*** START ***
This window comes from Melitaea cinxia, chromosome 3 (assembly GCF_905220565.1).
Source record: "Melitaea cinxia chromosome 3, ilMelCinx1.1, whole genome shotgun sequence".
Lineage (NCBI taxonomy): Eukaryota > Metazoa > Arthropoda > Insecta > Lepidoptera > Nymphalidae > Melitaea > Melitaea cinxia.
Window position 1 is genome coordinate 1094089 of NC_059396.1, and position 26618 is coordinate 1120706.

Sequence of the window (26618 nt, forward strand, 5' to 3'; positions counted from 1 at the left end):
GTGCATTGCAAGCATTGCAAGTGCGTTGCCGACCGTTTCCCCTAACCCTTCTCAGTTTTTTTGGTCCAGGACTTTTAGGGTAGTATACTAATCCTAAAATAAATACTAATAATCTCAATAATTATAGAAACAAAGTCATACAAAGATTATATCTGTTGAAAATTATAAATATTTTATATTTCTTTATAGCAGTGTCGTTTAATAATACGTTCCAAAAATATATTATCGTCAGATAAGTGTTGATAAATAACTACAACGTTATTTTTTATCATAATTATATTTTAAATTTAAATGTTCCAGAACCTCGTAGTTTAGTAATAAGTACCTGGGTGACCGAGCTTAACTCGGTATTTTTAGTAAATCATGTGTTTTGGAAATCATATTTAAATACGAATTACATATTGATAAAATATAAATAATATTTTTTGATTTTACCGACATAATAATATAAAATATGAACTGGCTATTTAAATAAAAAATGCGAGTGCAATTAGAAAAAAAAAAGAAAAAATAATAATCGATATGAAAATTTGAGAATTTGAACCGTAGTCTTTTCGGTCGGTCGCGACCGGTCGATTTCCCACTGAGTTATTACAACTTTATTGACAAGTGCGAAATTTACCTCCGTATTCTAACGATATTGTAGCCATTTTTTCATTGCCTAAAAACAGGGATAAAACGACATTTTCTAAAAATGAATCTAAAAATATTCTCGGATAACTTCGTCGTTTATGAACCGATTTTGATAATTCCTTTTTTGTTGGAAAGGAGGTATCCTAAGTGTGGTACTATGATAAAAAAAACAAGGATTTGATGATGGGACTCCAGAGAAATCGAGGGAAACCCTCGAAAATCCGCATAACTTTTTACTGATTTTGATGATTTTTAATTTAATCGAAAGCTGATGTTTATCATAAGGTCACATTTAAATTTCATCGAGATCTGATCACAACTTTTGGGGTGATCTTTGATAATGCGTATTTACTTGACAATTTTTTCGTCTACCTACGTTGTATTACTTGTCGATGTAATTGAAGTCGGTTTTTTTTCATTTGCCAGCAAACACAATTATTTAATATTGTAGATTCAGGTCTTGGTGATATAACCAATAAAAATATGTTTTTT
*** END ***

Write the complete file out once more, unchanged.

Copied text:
This window comes from Melitaea cinxia, chromosome 3 (assembly GCF_905220565.1).
Source record: "Melitaea cinxia chromosome 3, ilMelCinx1.1, whole genome shotgun sequence".
Lineage (NCBI taxonomy): Eukaryota > Metazoa > Arthropoda > Insecta > Lepidoptera > Nymphalidae > Melitaea > Melitaea cinxia.
Window position 1 is genome coordinate 1094089 of NC_059396.1, and position 26618 is coordinate 1120706.

Sequence of the window (26618 nt, forward strand, 5' to 3'; positions counted from 1 at the left end):
GTGCATTGCAAGCATTGCAAGTGCGTTGCCGACCGTTTCCCCTAACCCTTCTCAGTTTTTTTGGTCCAGGACTTTTAGGGTAGTATACTAATCCTAAAATAAATACTAATAATCTCAATAATTATAGAAACAAAGTCATACAAAGATTATATCTGTTGAAAATTATAAATATTTTATATTTCTTTATAGCAGTGTCGTTTAATAATACGTTCCAAAAATATATTATCGTCAGATAAGTGTTGATAAATAACTACAACGTTATTTTTTATCATAATTATATTTTAAATTTAAATGTTCCAGAACCTCGTAGTTTAGTAATAAGTACCTGGGTGACCGAGCTTAACTCGGTATTTTTAGTAAATCATGTGTTTTGGAAATCATATTTAAATACGAATTACATATTGATAAAATATAAATAATATTTTTTGATTTTACCGACATAATAATATAAAATATGAACTGGCTATTTAAATAAAAAATGCGAGTGCAATTAGAAAAAAAAAAGAAAAAATAATAATCGATATGAAAATTTGAGAATTTGAACCGTAGTCTTTTCGGTCGGTCGCGACCGGTCGATTTCCCACTGAGTTATTACAACTTTATTGACAAGTGCGAAATTTACCTCCGTATTCTAACGATATTGTAGCCATTTTTTCATTGCCTAAAAACAGGGATAAAACGACATTTTCTAAAAATGAATCTAAAAATATTCTCGGATAACTTCGTCGTTTATGAACCGATTTTGATAATTCCTTTTTTGTTGGAAAGGAGGTATCCTAAGTGTGGTACTATGATAAAAAAAACAAGGATTTGATGATGGGACTCCAGAGAAATCGAGGGAAACCCTCGAAAATCCGCATAACTTTTTACTGATTTTGATGATTTTTAATTTAATCGAAAGCTGATGTTTATCATAAGGTCACATTTAAATTTCATCGAGATCTGATCACAACTTTTGGGGTGATCTTTGATAATGCGTATTTACTTGACAATTTTTTCGTCTACCTACGTTGTATTACTTGTCGATGTAATTGAAGTCGGTTTTTTTTCATTTGCCAGCAAACACAATTATTTAATATTGTAGATTCAGGTCTTGGTGATATAACCAATAAAAATATGTTTTTT